Published February 07, 2014
After much speculation, the Congressional Budget Office released a report Tuesday that predicts the reality of the Affordable Care Act’s impact on the labor force: lost jobs and fewer full-time workers.
The nonpartisan CBO report found the legislation will lead to 2.5 million fewer jobs through 2024 and could create a disincentive to work due to the subsidies offered under the law. Premium tax credits are available for those making up to 400% of the federal poverty level-- $45,000 for an individual and $94,000 for a family of four.
On Thursday, Duke University came out with a study claiming 44% of CFOs at bigger companies are considering scaling back benefits for their workers because of costs associated with the ACA.
Both reports highlight growing concern over job creation, stability and benefits, as the employer mandate has yet to kick in. It was originally scheduled to go into effect in 2014 but was delayed until 2015. Under this portion of the law, every business with at least 50 or more full-time employees has to offer workers health coverage or face a fine of $2,000 per worker, per year for failing to comply.
The individual mandate portion of the law kicks in this year and requires every individual in the country to have insurance by the end of open enrollment period on April 1, or they will face a fine of $95, or 1% of their annual income for failing to comply.
Breaking Down the Reports
Tom Harte, president of the National Association of Health Underwriters, says the CBO report bolsters the insurance industry’s long-held concerns.
“We have been telling the White House and the Department of Health and Human Services that the problems coming will be disastrous,” Harte says. “It’s interesting it has taken the CBO almost four years to come out with a report to share with the American public that says what the industry has been telling them for years.”
Yevgeniy Feyman, Manhattan Institute scholar, points out that the CBO doesn’t say these jobs will necessarily be cut, but rather people will be working fewer hours. “They mean that 10 years down the line, people will be working less hours,” he says. “More than 2.5 million will choose to reduce their hours, stop working or leave the workforce, but of course there are nuances in how this works.”
White House Press Secretary Jay Carney said this week that Americans choosing to voluntarily leave the workforce is a good thing as people won’t be tied down to jobs they no longer want to be in just for the benefits.
Feyman agrees that people shouldn’t be stuck in a job for the benefits but says subsidies giving them increased incentive to leave isn’t the right way to go about it.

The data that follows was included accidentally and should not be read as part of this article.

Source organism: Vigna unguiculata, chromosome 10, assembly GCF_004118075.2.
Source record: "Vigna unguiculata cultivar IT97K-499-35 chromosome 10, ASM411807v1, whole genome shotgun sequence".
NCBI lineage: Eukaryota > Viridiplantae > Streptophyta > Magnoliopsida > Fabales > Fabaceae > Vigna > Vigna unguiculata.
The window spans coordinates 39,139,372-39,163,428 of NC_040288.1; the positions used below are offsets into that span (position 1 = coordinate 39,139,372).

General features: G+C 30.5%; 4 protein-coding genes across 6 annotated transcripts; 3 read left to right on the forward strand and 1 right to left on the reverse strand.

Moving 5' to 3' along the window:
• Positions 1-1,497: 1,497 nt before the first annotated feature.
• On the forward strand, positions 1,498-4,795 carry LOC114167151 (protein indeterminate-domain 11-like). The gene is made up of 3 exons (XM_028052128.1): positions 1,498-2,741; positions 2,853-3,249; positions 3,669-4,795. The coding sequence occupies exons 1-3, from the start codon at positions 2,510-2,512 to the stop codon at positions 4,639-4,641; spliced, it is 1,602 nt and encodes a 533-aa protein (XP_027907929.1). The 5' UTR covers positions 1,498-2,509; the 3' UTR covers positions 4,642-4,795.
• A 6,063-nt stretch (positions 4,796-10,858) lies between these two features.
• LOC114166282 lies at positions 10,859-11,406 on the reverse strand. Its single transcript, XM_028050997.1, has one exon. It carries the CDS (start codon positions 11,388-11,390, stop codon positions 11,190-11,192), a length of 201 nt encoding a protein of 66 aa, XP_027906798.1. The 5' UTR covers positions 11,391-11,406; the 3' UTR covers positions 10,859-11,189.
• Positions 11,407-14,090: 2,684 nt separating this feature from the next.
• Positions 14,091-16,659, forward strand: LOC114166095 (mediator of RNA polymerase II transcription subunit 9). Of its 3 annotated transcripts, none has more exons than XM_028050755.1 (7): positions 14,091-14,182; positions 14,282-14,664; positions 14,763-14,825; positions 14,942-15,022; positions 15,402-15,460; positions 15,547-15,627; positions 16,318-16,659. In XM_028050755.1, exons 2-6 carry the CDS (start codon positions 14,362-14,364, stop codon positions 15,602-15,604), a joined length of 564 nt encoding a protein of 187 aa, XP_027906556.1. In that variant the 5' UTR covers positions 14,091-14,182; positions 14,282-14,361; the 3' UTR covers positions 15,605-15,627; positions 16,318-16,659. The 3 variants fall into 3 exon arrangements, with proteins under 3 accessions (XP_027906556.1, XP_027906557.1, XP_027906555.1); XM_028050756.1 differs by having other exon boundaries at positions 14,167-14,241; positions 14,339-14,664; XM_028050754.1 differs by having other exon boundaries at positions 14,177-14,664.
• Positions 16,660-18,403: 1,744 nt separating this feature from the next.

“You don’t want to subsidize people to not work—it’s just not good policy,” he says.
And Harte says Duke’s CFO survey makes sense, as companies both big and small continue to crunch the numbers to find out which options make the most sense for them.
“Large corporations go through expansive planning on how health-care reform will impact their bottom line,” he says. “Any good CFO will make changes to their business, reducing benefits, their workforce or both.”
Another ‘Fix’ in the Works?
On Thursday, the Associated Press reported that Avalere Health CEO Dan Mendelson and Aetna (NYSE: AET) Chairman and CEO Mark Bertolini claim the administration may let policy holders keep the coverage they “like” for an additional three years. This comes after President Obama announced his own “administrative fix” in November, allowing individuals to keep the plans he had previously promised they could keep. The fix allows consumers keep their insurance through 2014 at the discretion of insurers and state regulators.
Both executives said another delay could be derail insurers. This would be the 12th tweak or delay to the law since open enrollment kicked off on Oct. 1.
“It’s a horrible idea,” Feyman says. “Not just because it creates more uncertainty, but because it’s an unnecessary fix. What will happen is that healthy people will keep their plans, and unhealthy people will go into subsidized coverage, so premiums will be higher.”
Harte adds health-care companies have been preparing to have these new plans roll out for three years, and spent millions of dollars becoming compliant.
“The administrative fix late last year cost each of these companies millions of dollars as well,” he says. “These executive decisions are making health-care more expensive.”